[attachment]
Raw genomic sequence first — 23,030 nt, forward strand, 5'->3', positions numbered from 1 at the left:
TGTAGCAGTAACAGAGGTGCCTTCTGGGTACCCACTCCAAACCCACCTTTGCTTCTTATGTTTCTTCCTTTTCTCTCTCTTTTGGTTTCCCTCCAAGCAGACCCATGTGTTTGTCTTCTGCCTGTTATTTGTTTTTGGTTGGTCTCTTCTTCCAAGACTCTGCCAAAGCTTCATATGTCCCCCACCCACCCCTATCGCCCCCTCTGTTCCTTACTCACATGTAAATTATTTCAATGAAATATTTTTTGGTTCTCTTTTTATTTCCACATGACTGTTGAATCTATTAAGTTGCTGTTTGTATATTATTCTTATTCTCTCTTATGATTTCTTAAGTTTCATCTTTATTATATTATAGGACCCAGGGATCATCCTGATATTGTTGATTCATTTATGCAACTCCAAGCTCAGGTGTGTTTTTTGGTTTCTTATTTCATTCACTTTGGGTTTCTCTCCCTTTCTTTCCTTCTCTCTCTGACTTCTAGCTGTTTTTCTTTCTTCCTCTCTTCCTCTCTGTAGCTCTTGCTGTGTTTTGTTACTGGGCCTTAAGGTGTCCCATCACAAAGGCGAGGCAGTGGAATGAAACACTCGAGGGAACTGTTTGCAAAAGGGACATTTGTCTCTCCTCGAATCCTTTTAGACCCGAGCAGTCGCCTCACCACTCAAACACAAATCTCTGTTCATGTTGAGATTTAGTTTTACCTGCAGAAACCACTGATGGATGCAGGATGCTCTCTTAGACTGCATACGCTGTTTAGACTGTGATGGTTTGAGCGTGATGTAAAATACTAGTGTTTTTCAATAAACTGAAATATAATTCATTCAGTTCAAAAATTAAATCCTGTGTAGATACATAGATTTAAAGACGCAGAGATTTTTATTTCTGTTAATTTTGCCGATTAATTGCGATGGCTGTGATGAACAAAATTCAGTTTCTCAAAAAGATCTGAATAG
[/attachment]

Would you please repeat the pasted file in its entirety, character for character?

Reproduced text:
Raw genomic sequence first — 23,030 nt, forward strand, 5'->3', positions numbered from 1 at the left:
TGTAGCAGTAACAGAGGTGCCTTCTGGGTACCCACTCCAAACCCACCTTTGCTTCTTATGTTTCTTCCTTTTCTCTCTCTTTTGGTTTCCCTCCAAGCAGACCCATGTGTTTGTCTTCTGCCTGTTATTTGTTTTTGGTTGGTCTCTTCTTCCAAGACTCTGCCAAAGCTTCATATGTCCCCCACCCACCCCTATCGCCCCCTCTGTTCCTTACTCACATGTAAATTATTTCAATGAAATATTTTTTGGTTCTCTTTTTATTTCCACATGACTGTTGAATCTATTAAGTTGCTGTTTGTATATTATTCTTATTCTCTCTTATGATTTCTTAAGTTTCATCTTTATTATATTATAGGACCCAGGGATCATCCTGATATTGTTGATTCATTTATGCAACTCCAAGCTCAGGTGTGTTTTTTGGTTTCTTATTTCATTCACTTTGGGTTTCTCTCCCTTTCTTTCCTTCTCTCTCTGACTTCTAGCTGTTTTTCTTTCTTCCTCTCTTCCTCTCTGTAGCTCTTGCTGTGTTTTGTTACTGGGCCTTAAGGTGTCCCATCACAAAGGCGAGGCAGTGGAATGAAACACTCGAGGGAACTGTTTGCAAAAGGGACATTTGTCTCTCCTCGAATCCTTTTAGACCCGAGCAGTCGCCTCACCACTCAAACACAAATCTCTGTTCATGTTGAGATTTAGTTTTACCTGCAGAAACCACTGATGGATGCAGGATGCTCTCTTAGACTGCATACGCTGTTTAGACTGTGATGGTTTGAGCGTGATGTAAAATACTAGTGTTTTTCAATAAACTGAAATATAATTCATTCAGTTCAAAAATTAAATCCTGTGTAGATACATAGATTTAAAGACGCAGAGATTTTTATTTCTGTTAATTTTGCCGATTAATTGCGATGGCTGTGATGAACAAAATTCAGTTTCTCAAAAAGATCTGAATAG